While raising funds or training might not be your goal, they will enable you to reach your target.
When you are thinking about a 10-year goal, then taking three years to upskill doesn’t seem like a long time at all.
If you have only one long term goal, it’s easier to wake up every day and ask yourself whether you are headed in the right direction or not.
Someone with lots of priorities is someone with no priorities.
A vision needs to be clear and unambiguous
Kennedy promised, in 1961, to land a man on the moon before the end of the decade and safely return him to earth.
If, instead, by 1972, they managed to get an unmanned spacecraft close enough to the moon to take some great photos, they have not achieved their goal.
They have done some great work and achieved something incredible, but that wasn’t the end goal.
Nobody will disagree that they have not achieved their goal within the timeline specified.
We often sabotage ourselves when we provide our team with fuzzy and ambiguous goals.
Business goals, like being the ‘best in our industry’ or ‘leading provider’ don’t mean much at all.
Different people will think that the best means something different to them.
One team may think that the best manufacturing business produces the most affordable products. Another team will think it means the highest quality products.
This ambiguity will cause very different behaviour and make decision making impossible.
The goal must be clear so that everyone, including yourself, knows precisely what success means.
Having a clear goal helps everyone on the team put all their effort in the same direction.
Don’t get stuck on the how
You won’t have all the answers on day one, especially for long term goals.
When Kennedy asked NASA to take his nation to the moon, he had no idea how they would do it. Most of the technology didn’t even exist yet.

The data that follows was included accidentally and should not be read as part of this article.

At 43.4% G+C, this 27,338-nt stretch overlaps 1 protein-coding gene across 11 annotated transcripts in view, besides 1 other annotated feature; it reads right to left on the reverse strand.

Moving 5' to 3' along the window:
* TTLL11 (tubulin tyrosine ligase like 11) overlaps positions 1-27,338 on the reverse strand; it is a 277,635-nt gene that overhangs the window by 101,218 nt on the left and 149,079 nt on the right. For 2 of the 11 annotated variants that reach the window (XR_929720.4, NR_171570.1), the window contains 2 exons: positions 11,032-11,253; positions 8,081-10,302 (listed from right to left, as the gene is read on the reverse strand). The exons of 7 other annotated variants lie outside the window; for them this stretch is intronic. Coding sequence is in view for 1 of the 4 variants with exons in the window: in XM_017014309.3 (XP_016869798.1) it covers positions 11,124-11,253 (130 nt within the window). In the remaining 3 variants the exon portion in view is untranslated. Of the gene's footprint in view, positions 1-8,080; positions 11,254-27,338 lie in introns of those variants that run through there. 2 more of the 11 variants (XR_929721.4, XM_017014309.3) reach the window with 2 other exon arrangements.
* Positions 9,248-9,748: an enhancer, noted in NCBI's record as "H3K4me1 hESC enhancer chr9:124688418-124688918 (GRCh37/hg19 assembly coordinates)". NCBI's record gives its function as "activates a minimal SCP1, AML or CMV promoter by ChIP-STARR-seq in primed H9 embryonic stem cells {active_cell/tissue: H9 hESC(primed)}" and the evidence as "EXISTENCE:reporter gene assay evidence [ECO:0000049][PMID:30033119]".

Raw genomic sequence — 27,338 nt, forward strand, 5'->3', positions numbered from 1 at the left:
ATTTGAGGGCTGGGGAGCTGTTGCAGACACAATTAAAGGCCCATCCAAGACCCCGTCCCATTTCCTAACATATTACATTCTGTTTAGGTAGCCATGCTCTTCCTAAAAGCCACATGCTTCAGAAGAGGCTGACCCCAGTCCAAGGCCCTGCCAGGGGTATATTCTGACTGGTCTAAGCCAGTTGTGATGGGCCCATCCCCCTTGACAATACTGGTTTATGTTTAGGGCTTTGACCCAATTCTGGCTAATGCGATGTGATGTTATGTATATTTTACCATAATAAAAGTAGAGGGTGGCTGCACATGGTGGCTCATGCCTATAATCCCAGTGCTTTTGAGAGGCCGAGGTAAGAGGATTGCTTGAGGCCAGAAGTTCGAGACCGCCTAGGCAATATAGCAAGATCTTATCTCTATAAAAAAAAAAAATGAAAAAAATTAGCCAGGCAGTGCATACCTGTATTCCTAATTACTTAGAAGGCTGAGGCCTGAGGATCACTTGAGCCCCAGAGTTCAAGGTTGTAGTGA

He was no rocket scientist and could certainly not explain to them how they should go about achieving the goal.
Allowing your team to come up with the ‘How’ will create a far more engaged culture. Your team will surprise you with new solutions that you never considered.
By dictating or deciding upfront how the problem will be solved, you won’t leave any room for innovation.
By only looking at goals that you have the solutions for, you’ll miss out on the more ambitious goals that don’t have answers as yet.
If you are only targeting goals where the path is known, you will be competing with everyone else who also knows the way. Whoever has the most resources will easily win.
If you target goals with no known answers, you can leap ahead of your competitors when you have a breakthrough.
Leaders need to define the ‘What’ and leave the ‘How’ up to their team.
Motivate your team with the ‘Why’
The end goal needs to have a ‘Why’ to motivate either yourself, your team or the whole country.
We often default to money for business motivation, but people also crave to be part of something bigger than themselves.
For a sports team, it could be a sense of pride. For the Apollo astronauts, it could be an opportunity to be part of history.
One of the strongest motivators is to be part of something great.
Jeff Bezos gave up an excellent paycheck and risked everything he had to create something amazing.
Astronauts risked their lives, and unfortunately, some lost their lives to be part of the team that went to the moon.
Many sportspeople play through injuries risking permanent damage so that they can help the team win.
Nations, fans, and employees rally being these people to feel as though they were part of the success.